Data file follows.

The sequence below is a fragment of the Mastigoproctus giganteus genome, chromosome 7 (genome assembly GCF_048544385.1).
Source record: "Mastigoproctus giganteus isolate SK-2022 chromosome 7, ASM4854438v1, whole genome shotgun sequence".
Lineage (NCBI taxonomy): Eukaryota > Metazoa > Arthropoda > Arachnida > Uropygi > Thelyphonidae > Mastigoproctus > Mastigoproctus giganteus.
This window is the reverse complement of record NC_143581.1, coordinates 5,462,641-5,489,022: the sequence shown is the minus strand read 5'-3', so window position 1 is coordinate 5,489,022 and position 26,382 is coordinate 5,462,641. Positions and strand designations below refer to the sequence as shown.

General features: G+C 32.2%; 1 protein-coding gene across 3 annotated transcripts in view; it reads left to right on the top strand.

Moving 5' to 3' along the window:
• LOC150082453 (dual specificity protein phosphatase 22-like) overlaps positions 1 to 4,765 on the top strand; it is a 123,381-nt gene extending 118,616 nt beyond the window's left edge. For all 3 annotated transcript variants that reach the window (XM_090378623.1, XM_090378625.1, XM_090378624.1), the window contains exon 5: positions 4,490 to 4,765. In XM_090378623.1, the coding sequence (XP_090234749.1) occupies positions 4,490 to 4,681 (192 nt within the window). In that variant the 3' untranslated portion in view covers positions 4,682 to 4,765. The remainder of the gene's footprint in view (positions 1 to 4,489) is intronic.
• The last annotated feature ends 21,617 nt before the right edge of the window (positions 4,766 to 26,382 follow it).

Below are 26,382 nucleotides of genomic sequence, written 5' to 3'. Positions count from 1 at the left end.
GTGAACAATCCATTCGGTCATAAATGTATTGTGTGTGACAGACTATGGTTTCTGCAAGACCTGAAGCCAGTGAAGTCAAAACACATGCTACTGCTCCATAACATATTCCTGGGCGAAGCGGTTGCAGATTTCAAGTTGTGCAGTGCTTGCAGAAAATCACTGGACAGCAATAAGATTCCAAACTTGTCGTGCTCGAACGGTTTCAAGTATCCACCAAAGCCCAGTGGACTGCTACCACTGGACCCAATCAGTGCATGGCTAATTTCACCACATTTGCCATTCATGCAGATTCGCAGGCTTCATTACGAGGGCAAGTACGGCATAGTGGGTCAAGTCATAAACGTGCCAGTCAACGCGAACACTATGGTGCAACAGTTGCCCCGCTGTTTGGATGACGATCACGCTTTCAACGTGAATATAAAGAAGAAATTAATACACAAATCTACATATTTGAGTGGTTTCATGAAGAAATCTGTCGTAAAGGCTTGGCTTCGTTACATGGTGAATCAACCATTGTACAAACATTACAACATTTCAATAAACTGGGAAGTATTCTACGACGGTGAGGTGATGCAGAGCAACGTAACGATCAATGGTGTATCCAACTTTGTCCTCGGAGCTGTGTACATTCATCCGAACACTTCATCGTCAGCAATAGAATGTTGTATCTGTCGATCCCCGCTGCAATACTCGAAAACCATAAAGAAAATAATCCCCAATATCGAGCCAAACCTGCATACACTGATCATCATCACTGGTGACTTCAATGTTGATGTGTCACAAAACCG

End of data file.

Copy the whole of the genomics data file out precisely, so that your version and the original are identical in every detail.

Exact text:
The sequence below is a fragment of the Mastigoproctus giganteus genome, chromosome 7 (genome assembly GCF_048544385.1).
Source record: "Mastigoproctus giganteus isolate SK-2022 chromosome 7, ASM4854438v1, whole genome shotgun sequence".
Lineage (NCBI taxonomy): Eukaryota > Metazoa > Arthropoda > Arachnida > Uropygi > Thelyphonidae > Mastigoproctus > Mastigoproctus giganteus.
This window is the reverse complement of record NC_143581.1, coordinates 5,462,641-5,489,022: the sequence shown is the minus strand read 5'-3', so window position 1 is coordinate 5,489,022 and position 26,382 is coordinate 5,462,641. Positions and strand designations below refer to the sequence as shown.

General features: G+C 32.2%; 1 protein-coding gene across 3 annotated transcripts in view; it reads left to right on the top strand.

Moving 5' to 3' along the window:
• LOC150082453 (dual specificity protein phosphatase 22-like) overlaps positions 1 to 4,765 on the top strand; it is a 123,381-nt gene extending 118,616 nt beyond the window's left edge. For all 3 annotated transcript variants that reach the window (XM_090378623.1, XM_090378625.1, XM_090378624.1), the window contains exon 5: positions 4,490 to 4,765. In XM_090378623.1, the coding sequence (XP_090234749.1) occupies positions 4,490 to 4,681 (192 nt within the window). In that variant the 3' untranslated portion in view covers positions 4,682 to 4,765. The remainder of the gene's footprint in view (positions 1 to 4,489) is intronic.
• The last annotated feature ends 21,617 nt before the right edge of the window (positions 4,766 to 26,382 follow it).

Below are 26,382 nucleotides of genomic sequence, written 5' to 3'. Positions count from 1 at the left end.
GTGAACAATCCATTCGGTCATAAATGTATTGTGTGTGACAGACTATGGTTTCTGCAAGACCTGAAGCCAGTGAAGTCAAAACACATGCTACTGCTCCATAACATATTCCTGGGCGAAGCGGTTGCAGATTTCAAGTTGTGCAGTGCTTGCAGAAAATCACTGGACAGCAATAAGATTCCAAACTTGTCGTGCTCGAACGGTTTCAAGTATCCACCAAAGCCCAGTGGACTGCTACCACTGGACCCAATCAGTGCATGGCTAATTTCACCACATTTGCCATTCATGCAGATTCGCAGGCTTCATTACGAGGGCAAGTACGGCATAGTGGGTCAAGTCATAAACGTGCCAGTCAACGCGAACACTATGGTGCAACAGTTGCCCCGCTGTTTGGATGACGATCACGCTTTCAACGTGAATATAAAGAAGAAATTAATACACAAATCTACATATTTGAGTGGTTTCATGAAGAAATCTGTCGTAAAGGCTTGGCTTCGTTACATGGTGAATCAACCATTGTACAAACATTACAACATTTCAATAAACTGGGAAGTATTCTACGACGGTGAGGTGATGCAGAGCAACGTAACGATCAATGGTGTATCCAACTTTGTCCTCGGAGCTGTGTACATTCATCCGAACACTTCATCGTCAGCAATAGAATGTTGTATCTGTCGATCCCCGCTGCAATACTCGAAAACCATAAAGAAAATAATCCCCAATATCGAGCCAAACCTGCATACACTGATCATCATCACTGGTGACTTCAATGTTGATGTGTCACAAAACCG